As darkness fell on the capital city of Yangon, we ventured out to explore a nearby temple and to grab a bite to eat, which proved more difficult than first imagined. We slowly navigated the dark streets, our feet reaching out to feel for the deep pits, potholes and cracks that filled the dilapidated sidewalks and streets, but the lack of streetlights made it nearly impossible.
Seemingly the only tourists out after dark, Dan and I wandered through the nearby temple containing the Buddha’s Sacred Hair Relic and watched for the first time as Burmese families carried out their daily duties at the temple. We walked through a nearby market and hailed a Sai Kaa (Myanmar’s traditional pedicab) to 9th street, where we were told to eat.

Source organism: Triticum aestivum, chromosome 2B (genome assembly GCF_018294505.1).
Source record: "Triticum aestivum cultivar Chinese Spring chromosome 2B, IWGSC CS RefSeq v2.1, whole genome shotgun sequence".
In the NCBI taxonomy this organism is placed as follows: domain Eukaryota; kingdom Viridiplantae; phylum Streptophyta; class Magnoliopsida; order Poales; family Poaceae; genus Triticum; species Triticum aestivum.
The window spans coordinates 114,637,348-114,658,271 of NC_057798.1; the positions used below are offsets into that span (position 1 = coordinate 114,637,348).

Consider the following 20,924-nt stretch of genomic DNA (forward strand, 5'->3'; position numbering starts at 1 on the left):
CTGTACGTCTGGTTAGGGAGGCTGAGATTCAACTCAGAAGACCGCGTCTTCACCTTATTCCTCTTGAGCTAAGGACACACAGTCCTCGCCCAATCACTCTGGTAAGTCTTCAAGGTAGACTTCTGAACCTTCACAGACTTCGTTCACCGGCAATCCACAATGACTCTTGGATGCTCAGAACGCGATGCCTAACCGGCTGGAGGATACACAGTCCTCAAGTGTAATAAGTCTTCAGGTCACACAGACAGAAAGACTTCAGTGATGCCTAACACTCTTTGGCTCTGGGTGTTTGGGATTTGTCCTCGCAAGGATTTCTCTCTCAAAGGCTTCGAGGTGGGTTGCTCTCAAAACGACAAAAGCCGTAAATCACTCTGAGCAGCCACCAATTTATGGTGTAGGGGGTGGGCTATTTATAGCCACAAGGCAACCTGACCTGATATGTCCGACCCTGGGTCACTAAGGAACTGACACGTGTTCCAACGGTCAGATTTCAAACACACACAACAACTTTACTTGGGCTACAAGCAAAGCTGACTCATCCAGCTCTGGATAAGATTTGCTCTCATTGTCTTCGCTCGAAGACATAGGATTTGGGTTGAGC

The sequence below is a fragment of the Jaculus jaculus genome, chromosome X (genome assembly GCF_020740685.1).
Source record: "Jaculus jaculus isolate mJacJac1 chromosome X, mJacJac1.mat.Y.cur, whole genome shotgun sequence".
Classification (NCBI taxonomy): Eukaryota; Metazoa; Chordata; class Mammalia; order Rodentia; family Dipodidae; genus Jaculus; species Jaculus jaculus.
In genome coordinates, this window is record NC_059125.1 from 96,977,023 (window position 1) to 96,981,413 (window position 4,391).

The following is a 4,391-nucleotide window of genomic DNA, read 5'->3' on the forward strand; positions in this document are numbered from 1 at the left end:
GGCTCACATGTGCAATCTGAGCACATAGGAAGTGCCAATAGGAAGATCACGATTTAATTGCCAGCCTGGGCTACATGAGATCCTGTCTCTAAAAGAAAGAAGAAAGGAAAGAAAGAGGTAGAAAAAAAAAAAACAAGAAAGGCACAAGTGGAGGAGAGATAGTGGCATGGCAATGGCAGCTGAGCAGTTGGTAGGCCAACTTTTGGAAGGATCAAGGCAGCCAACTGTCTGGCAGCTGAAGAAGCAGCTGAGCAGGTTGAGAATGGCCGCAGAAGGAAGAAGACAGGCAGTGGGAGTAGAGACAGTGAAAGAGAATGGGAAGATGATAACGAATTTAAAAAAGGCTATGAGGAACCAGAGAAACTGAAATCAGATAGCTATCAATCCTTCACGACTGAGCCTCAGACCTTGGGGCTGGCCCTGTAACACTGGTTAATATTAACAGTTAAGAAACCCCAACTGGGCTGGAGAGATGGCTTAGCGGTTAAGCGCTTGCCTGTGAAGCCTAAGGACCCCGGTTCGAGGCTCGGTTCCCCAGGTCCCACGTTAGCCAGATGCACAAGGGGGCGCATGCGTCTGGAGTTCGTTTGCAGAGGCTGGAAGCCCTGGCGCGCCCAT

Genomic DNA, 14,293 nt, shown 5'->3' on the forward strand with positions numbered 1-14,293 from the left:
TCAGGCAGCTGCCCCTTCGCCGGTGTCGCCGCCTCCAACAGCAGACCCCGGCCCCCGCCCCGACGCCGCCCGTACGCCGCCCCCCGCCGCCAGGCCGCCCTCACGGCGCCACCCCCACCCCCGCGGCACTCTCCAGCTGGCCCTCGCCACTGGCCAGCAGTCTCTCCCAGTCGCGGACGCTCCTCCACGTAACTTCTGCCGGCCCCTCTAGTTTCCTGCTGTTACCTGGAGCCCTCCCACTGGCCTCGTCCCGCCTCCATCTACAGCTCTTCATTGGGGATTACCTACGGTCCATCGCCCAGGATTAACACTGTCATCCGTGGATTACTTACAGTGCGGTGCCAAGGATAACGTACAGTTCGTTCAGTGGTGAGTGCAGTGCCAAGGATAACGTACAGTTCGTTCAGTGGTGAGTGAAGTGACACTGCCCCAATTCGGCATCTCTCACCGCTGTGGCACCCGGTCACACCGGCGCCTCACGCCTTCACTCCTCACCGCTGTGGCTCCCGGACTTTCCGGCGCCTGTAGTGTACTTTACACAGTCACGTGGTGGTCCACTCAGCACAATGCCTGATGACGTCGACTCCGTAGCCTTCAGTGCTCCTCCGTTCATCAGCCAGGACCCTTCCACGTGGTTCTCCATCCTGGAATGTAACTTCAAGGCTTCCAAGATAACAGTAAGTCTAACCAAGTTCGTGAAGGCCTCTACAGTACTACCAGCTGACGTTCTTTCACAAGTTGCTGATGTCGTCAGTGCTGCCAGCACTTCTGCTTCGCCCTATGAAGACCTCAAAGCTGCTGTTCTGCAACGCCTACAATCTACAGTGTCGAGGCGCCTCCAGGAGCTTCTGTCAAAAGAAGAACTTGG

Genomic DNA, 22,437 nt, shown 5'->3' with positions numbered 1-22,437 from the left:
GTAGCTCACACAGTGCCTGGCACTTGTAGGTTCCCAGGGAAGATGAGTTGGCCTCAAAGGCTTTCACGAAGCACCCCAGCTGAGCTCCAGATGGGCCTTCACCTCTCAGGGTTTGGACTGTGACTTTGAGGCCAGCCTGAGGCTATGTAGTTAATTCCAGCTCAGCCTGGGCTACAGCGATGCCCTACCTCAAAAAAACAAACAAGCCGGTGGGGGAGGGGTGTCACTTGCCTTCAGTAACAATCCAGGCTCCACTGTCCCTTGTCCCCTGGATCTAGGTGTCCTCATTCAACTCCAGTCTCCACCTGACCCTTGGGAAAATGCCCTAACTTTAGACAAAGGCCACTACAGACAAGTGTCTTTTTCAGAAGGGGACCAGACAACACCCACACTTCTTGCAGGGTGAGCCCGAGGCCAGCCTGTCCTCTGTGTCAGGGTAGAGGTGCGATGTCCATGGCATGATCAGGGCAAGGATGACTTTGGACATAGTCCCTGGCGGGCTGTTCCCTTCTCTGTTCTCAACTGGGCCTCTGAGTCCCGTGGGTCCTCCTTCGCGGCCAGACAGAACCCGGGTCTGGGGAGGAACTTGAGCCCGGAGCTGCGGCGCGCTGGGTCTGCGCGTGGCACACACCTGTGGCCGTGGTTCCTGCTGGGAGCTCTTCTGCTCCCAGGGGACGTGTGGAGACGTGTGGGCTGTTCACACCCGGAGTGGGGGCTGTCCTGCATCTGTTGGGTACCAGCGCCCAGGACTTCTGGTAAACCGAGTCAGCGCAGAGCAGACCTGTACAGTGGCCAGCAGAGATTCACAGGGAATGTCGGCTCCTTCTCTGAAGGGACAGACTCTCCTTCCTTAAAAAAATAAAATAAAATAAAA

The small man, cloaked in a traditional Longyi or Burmese skirt, put his entire weight behind his effort to turn the peddles of the bicycle, but it was clear – he was not accustomed to two, large Americans flanking the seats attached to the side. In only a few minutes, sweat built up upon his brow and he was forced to jump from the bike and walk in a strange hovering position as he lurched forward to push the handlebars and in turn us.
He tried desperately to communicate with us, and was able to muster up a few worlds and phrases, but in the end an attempt at a full conversation ended only in frustration.